Don't take my "proves itself" statement too seriously. It's supposed to be an exaggeration. What I mean is that, the way rating reacts to your results, and how it rewards you for them, is in sync with performance of course -- if you perform much better than your opponent, you will win, and you are directly rewarded for it with points. Indeed, I think it is intuitive. For me, it's really as simple as that. Rating rewards you when you play well. True, sometimes you can play better than your opponent and still draw, but in the long term, it simply makes sense to me that the rating system, well, makes sense Smile

    Surely, the rating system can't be perfect. But I would imagine that it is good enough that a 40 point difference will probably give you a clue as to who is the favorite; if it was, say, a 10 point difference, maybe things wouldn't be as clear.

  • 2 years ago

    fabelhaft

    "If both players ended their careers today, no doubt Gelfand would be remembered for being the better player. With his 11/17 record against Naka, and Candidate and World Championship experience, and Naka's lackthereof, it would be hard to argue otherwise"

    Yes, but such a comparison is a bit unfair when one player has played top events for 25 years and numerous Candidates, while the other reached top 10 for the first time last year. In this short time Nakamura has done well though, winning a tournament like Wijk ahead of players like Carlsen, Aronian, Kramnik and Anand is an achievement Gelfand never was anywhere close to in his long career.

    Gelfand is 4-2 in wins against Nakamura in classical chess, but that includes games more than 7 years ago, the last time Gelfand won a tournament, in Biel. It's doubtful if that head to head score means that much (and the last two years Nakamura is 2-1), and I think results in knockouts say even less, especially considering that none of the players Gelfand was successful against in knockouts were top 10 level. Nakamura is the only player in the world to have a plus score against both Anand and Kramnik, and that is quite impressive, even if he has some way to go to amass a similar body of results as Gelfand has achieved since the end of the 1980s.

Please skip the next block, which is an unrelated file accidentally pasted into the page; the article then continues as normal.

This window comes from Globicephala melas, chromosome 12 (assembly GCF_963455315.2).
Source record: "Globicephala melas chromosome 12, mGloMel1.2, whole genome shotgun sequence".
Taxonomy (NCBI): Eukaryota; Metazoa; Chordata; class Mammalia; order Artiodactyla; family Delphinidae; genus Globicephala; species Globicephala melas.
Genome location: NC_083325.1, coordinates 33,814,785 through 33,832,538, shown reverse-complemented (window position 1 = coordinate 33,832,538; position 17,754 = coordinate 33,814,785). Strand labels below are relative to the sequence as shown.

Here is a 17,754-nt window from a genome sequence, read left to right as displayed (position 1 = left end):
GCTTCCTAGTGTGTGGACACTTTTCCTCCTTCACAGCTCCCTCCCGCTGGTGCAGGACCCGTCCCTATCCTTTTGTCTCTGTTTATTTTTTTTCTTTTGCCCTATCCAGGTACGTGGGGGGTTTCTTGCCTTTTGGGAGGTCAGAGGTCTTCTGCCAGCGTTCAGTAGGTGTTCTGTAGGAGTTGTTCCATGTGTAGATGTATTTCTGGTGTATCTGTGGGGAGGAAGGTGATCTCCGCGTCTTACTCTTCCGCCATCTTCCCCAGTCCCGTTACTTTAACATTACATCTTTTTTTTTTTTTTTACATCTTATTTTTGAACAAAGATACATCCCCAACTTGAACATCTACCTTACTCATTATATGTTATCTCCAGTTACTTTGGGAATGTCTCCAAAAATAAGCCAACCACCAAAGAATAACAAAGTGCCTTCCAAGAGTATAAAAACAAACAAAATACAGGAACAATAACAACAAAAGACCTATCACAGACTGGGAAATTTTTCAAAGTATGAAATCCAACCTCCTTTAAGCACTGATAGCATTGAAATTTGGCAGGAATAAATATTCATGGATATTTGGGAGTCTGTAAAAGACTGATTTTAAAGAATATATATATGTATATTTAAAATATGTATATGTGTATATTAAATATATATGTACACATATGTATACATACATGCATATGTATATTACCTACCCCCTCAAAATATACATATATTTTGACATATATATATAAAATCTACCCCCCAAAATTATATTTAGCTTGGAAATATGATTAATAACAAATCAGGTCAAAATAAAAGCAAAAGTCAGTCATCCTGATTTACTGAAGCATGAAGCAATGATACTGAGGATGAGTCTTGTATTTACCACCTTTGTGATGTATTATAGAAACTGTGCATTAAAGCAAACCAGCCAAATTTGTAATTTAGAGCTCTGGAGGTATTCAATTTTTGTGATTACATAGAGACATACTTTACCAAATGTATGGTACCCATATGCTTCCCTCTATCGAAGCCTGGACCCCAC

• 2 years ago

    FM VEGGIE-MONSTER

    Elubas:

    I do agree with you that Nakamura is probably the better player, but that's because of his imaginitive play and my biased American feelings, and not so much his rating. If both players ended their careers today, no doubt Gelfand would be remembered for being the better player. With his 11/17 record against Naka, and Candidate and World Championship experience, and Naka's lackthereof, it would be hard to argue otherwise.

    Earlier, I was stating that while rating is a decent indication of ability, it's more of a ballpark number, and in this case it's hardly definitive evidence of superiority. Your statement that the rating system "proves itself" simply defies logic (you're basically saying p implies p, which is circular logic), and the only meaningful conclusion I can draw from this is that you think the system is intuitive, despite the fact that your description for rating calculations by FIDE is false. K-factors and the correct distribution curve play a major part in calculating a rating, and is a point of difference, for example, between the USCF and FIDE rating systems. So then, how do you know the USCF system would not produce more accurate ratings than the FIDE system? Or maybe some undiscovered sytem? If the system is not perfect, then how good is it? How could you calculate the potential error? My point is simply that you shouldn't rely on ratings too much to draw conclusions of chess strength; their importance is often misunderstood and overstated. If I was offensive, then I apologize and mean nothing personal.

  • 2 years ago

    _valentin_

    Andre_Harding makes a good point.

    Some players, like Gelfand, are able to "outjump" themselves when the stakes are high, such as the World Cup 2009, the Candidates Tournament 2011, and eventually the World Championship 2012.  And especially when it's in a knock-out event, which is clearly Gelfand's prime strength lately.

  • 2 years ago

    Andre_Harding

    fabelhaft: "Stronger" and "More accomplished" are not the same thing.

    I do think that Nakamura's strength on an average day is, now, higher than is Gelfand's. In World Championship-level events, Gelfand has proven that he is as strong as any player in the World, and he's proven it many times over.

    Nakamura's accomplishments as a chessplayer (career-wise) do not approach Gelfand's. Of course, Nakamura is almost 20 years younger, and has plenty of time.

  • 2 years ago

    fabelhaft

    "are you really trying to say that Gelfand is NOT more accomplished than he, with a straight face???"